GEN has extensively covered innovations and adaptations of perfusion cell culture. The systems are simple in concept: As Dr. Cooney has noted, all that is required is a cell-retention system that allows product to leave while keeping cells in place. Leading bioprocess vendors offer some variations on this theme:

    • Pall’s iCELLis single-use, fixed-bed, bioreactors use microcarriers to immobilize continuously perfused cells.
    • GE Healthcare’s Wave bioreactors are adaptable to batch and perfusion culture.
    • 3D Biotek’s 3D Insert, a small-scale cell-culture system, is based on constantly perfused porous 3D-polymer scaffolds.

    Then there’s Repligen’s XCell ATF, a cell-retention device suitable for perfusion cultures. By continuously removing waste products from the fermentor, the alternating tangential flow filtration (ATF) system achieves cell densities to two or three times higher than those reached in conventional batch fermentation. All things being equal, higher cell density equals higher volumetric yield, which improves facility utilization and reduces the size of the bioreactor required to manufacture a given volume of biologic drug product.

    With the recent (October 2016) introduction of a single-use version, the XCell ATF is now available in both stainless-steel (reusable stainless housing, replaceable filter) and single-use (single-use housing/filter combination) configurations.

    “The availability of XCell ATF in a single-use format eliminates the pre-use workflow associated with autoclaving, leading to an 80% reduction in implementation time,” says Christine Gebski, Repligen’s vice president for product management and applications.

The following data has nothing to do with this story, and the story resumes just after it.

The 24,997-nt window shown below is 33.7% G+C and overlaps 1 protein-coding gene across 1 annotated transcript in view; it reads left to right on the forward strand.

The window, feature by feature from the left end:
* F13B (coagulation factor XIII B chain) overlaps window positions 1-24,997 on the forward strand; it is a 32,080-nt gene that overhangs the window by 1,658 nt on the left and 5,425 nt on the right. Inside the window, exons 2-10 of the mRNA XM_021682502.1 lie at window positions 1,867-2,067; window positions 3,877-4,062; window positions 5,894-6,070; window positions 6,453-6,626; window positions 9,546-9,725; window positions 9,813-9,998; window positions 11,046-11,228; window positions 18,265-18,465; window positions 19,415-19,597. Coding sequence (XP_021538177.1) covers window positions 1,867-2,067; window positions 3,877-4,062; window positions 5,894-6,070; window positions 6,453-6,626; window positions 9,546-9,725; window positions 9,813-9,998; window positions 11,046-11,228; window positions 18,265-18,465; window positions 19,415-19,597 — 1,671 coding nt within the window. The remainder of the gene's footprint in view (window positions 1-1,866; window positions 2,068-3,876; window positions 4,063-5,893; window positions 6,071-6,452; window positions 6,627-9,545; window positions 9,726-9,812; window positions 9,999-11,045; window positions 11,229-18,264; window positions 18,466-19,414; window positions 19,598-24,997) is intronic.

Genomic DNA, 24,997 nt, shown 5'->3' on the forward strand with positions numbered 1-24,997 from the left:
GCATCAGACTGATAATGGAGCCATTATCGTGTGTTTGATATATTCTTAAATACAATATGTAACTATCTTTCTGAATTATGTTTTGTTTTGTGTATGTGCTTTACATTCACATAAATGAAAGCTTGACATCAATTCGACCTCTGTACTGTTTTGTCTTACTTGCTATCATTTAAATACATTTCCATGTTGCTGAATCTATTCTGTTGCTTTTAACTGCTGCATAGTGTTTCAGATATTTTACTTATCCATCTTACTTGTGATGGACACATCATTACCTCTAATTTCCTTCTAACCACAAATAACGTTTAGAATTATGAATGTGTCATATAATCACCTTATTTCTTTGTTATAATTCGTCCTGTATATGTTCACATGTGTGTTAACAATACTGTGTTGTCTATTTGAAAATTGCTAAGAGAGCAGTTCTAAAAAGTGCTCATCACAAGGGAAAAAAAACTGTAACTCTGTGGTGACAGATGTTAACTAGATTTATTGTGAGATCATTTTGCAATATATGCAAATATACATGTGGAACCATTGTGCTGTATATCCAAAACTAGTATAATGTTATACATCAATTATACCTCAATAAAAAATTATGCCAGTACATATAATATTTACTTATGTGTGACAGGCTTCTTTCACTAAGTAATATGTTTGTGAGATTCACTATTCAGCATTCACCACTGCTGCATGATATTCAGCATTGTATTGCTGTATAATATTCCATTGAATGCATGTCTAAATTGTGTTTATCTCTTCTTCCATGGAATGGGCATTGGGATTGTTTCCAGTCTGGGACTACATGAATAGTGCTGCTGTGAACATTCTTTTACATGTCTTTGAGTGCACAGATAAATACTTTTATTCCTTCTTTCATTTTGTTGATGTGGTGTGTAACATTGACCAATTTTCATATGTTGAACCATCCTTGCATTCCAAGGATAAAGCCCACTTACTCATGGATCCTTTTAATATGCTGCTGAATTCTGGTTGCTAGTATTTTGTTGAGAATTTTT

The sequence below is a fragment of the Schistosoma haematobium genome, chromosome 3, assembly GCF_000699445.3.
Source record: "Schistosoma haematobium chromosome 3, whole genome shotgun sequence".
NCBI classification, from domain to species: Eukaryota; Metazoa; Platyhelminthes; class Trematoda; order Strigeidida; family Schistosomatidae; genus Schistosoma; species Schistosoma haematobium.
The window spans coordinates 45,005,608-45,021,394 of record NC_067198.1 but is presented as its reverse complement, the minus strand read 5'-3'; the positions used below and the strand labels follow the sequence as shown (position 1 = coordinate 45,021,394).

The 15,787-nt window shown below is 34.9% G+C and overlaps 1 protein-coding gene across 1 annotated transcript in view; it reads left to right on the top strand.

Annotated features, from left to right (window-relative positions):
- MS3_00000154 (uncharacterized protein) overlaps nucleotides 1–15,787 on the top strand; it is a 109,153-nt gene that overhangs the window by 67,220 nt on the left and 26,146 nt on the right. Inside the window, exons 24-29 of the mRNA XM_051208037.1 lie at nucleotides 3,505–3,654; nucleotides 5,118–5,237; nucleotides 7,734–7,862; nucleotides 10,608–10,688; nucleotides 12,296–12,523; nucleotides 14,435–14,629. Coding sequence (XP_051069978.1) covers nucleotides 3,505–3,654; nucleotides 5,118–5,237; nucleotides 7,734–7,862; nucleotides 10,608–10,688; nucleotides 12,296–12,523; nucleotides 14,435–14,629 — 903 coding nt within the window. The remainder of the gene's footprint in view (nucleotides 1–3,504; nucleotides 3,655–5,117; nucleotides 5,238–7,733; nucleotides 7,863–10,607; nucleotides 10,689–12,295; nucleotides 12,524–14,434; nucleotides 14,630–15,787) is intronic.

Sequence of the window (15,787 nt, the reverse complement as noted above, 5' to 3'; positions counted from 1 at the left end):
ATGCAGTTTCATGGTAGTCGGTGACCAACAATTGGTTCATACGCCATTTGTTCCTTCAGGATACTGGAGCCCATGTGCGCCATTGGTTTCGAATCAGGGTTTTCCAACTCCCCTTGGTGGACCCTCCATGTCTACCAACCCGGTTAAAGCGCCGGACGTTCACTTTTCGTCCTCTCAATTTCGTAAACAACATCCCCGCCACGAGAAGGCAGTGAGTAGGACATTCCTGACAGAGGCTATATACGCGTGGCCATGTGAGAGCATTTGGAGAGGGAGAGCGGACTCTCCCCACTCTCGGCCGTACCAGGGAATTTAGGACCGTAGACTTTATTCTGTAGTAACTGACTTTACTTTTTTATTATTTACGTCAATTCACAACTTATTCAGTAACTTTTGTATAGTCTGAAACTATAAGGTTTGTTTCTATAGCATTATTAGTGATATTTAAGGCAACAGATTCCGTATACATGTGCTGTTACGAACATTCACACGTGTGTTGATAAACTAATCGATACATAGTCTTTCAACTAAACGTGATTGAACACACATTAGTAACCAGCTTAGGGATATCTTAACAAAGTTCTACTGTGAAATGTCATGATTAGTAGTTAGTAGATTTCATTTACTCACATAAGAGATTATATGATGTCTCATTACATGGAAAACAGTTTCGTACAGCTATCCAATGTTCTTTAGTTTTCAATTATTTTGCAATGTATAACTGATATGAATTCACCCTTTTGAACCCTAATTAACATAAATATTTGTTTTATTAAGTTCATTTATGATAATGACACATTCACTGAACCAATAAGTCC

• Hand in Hand

    The potential advantages of continuous bioprocessing sound as if they were lifted from a marketing sheet for single-use equipment: reductions in facility size, utility requirements, and capital expenditure for equipment and maintenance of capital equipment.

    “As ancillary equipment associated with preparation and cleaning of reusable (as opposed to single-use) equipment becomes vestigial, facility size can be reduced, and the equipment and utilities required for support can be minimized,” Gebski adds. “Process areas can even be modularized and made more portable.”

    Imagine, then, how a continuous, single-use, modularized process could be described. “The equipment required to support a given unit operation can reside in a given module, and the module becomes self-sufficient,” Gebski suggests. “For example, if you reduce the complexity of your home and use standard equipment, a prefab house can be built at point A and fabricated/installed at point B in short order. Single-use equipment enables this same concept for bioprocessing.”